Jennifer Lopez’s Tale of Alida and Taroo, Explained

If there’s one thing absolutely nobody can deny, it’s that Jennifer Lopez is an honest entertainer through and through; she’s a singer, dancer, as well as actress in every sense of these terms. It thus comes as no surprise all her projects surrounding her 9th studio album ‘This Is Me… Now’ — whether it be the tour, documentary, or accompanying musical drama — illustrate the same. Yet for now, if you simply wish to learn more about the old folk tale she often references in the same, especially in Prime Video’s ‘This Is Me … Now: A Love Story,’ we’ve got the details for you.

Alida and Taroo’s Saga is an Age-Old Legend

While there have been many renditions of star-crossed, tragic love fables across different cultures worldwide, the Puerto Ricans are the ones to embrace that of young Alida and Taroo the most. That’s because this tale actually unfolded in their homeland — then known as Borinquén — according to a retelling by Afro-Puerto Rican educator, myth collector, plus writer Pura Belpré in 1973. The former was the daughter of a local hill-inhabiting Indian chief, whereas the latter had mistakenly been left behind by the enemy Carib tribe following one of their several attacks on natives.

It turns out Alida didn’t care much about wealth, power, or standing, which is just among the many reasons why her favorite spot in this world was a lake between the towns of Cayey and Cidra. This lake was not only surrounded by pomarosa fruit trees but also fed by a waterfall that tumbled down the mountain’s side; plus, it was here that she came across handsome Taroo for the first time. Though the truth is this stranger-yet-not had already seen her beauty by these waters long before, just to frequently return to pick some food with an additional hope of catching another glimpse of her.

According to Pura Belpré’s work, Alida listened to Taroo’s story closely on that first day since she recognized he was not of her tribe, just to make serious plans to meet again in the days to follow. Their innate connection hence grew into a friendship before evolving into much more, yet their rendezvous’ were always rather brief as the former genuinely feared they’d get caught and separated. Little did she know her worst fears would soon be realized as someone saw them and reported to her father, only for him to then vehemently decide to marry off his girl to a man of his choosing.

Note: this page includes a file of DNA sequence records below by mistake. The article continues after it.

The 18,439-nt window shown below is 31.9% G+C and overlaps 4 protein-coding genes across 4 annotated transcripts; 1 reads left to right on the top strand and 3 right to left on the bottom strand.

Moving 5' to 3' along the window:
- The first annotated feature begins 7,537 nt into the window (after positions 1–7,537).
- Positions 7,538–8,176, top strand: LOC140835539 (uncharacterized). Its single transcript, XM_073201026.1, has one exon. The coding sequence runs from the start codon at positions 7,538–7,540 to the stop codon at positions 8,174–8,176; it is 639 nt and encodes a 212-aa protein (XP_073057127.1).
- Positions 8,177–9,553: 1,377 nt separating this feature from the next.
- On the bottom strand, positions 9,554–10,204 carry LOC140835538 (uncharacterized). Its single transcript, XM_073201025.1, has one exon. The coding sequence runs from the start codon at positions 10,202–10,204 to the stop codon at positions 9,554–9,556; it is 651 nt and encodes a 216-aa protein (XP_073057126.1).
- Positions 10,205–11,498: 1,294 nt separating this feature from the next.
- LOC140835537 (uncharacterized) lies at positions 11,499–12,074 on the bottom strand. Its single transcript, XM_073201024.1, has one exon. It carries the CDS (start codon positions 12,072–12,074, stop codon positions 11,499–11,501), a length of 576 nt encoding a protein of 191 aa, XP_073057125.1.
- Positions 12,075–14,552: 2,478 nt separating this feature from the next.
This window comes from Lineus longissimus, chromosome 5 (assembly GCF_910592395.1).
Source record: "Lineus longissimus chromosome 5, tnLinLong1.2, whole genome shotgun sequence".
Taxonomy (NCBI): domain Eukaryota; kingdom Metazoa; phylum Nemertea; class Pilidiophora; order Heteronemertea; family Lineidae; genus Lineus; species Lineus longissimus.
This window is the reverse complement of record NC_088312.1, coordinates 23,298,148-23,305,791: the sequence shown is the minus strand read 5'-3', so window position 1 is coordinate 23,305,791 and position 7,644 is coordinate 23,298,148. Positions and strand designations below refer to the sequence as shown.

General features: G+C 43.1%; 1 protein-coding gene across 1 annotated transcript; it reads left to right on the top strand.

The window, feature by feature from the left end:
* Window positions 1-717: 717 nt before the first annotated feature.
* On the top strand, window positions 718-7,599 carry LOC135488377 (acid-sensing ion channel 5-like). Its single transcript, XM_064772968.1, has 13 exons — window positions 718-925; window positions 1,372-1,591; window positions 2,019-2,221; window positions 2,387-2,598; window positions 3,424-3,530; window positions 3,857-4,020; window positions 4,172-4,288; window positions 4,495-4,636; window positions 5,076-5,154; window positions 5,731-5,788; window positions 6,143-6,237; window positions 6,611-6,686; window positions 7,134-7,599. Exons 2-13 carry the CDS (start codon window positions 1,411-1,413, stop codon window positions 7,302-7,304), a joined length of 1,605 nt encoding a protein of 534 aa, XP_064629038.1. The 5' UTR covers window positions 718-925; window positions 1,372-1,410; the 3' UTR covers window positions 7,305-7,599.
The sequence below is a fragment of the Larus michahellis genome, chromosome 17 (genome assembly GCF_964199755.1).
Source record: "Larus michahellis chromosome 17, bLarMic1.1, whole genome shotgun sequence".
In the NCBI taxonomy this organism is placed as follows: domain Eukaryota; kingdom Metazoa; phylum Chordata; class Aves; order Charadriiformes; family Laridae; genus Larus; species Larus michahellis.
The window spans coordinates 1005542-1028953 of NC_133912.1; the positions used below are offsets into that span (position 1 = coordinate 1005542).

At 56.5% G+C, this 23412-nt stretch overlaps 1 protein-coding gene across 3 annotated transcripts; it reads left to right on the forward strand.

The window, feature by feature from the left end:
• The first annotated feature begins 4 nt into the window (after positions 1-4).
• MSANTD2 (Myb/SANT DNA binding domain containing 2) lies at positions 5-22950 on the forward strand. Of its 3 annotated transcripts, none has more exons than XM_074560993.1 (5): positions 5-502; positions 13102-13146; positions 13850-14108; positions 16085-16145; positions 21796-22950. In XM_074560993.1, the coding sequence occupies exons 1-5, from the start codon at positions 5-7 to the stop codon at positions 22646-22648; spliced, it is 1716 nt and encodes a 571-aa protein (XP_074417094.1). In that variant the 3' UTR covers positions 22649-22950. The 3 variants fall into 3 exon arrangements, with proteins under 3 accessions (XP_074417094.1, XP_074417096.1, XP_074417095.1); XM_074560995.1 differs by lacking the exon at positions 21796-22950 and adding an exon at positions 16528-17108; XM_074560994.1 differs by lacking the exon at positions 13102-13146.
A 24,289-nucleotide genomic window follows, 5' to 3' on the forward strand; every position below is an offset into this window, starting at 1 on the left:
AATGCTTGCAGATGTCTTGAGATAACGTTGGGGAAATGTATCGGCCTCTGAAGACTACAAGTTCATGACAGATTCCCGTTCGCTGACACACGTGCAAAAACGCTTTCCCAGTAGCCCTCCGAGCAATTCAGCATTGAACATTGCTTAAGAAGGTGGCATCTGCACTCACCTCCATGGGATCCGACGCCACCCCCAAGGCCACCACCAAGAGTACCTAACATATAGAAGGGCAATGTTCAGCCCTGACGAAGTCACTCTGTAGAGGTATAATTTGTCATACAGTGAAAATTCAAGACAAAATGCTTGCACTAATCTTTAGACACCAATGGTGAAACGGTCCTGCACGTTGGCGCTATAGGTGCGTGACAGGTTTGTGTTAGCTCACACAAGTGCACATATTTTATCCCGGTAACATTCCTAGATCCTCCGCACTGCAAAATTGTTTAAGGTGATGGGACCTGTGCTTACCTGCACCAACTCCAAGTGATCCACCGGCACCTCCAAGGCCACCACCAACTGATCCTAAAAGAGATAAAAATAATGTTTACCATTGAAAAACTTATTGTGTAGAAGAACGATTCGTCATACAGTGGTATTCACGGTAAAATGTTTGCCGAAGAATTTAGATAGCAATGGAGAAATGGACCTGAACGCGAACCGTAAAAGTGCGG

That’s when a grief-stricken Alida pleaded with the gods to “help me! Kill me or do what you will with me, but do not let me marry this man whom I do not love.” They actually took pity and transformed her into a delicate red flower, all the while her completely unaware lover continued to wait for her by the lake every single day. It was the gods who ultimately eased his worries too by calling out, “O Tarro, wait no longer for Alida. Your secret was made known, and Alida was to be married… her plea for help [was heard] and changed her into a red flower,” just for him to then beg aid to find her.

That’s when Taroo was transformed into a small, many-colored bird, only for the Indians to name him Hummingbird upon soon discovering this new winged fellow darting among their flowers. They noticed this bird was as swift as an arrow, as bright as a jewel, and had music pouring out of its rapidly beating wings while it kissed every red petal, so they deemed this name very fitting.

“Ever since then, the little mini-colored bird has hovered over every flower he finds, but he returns most often to the flowers that are red,” Pura’s legend concludes. “He is still looking. He’s always looking for the one red flower that will be his last Alida. He has not found her yet.” And this narrative is what Jennifer Lopez often references while reimagining her own unwavering hopes for love.

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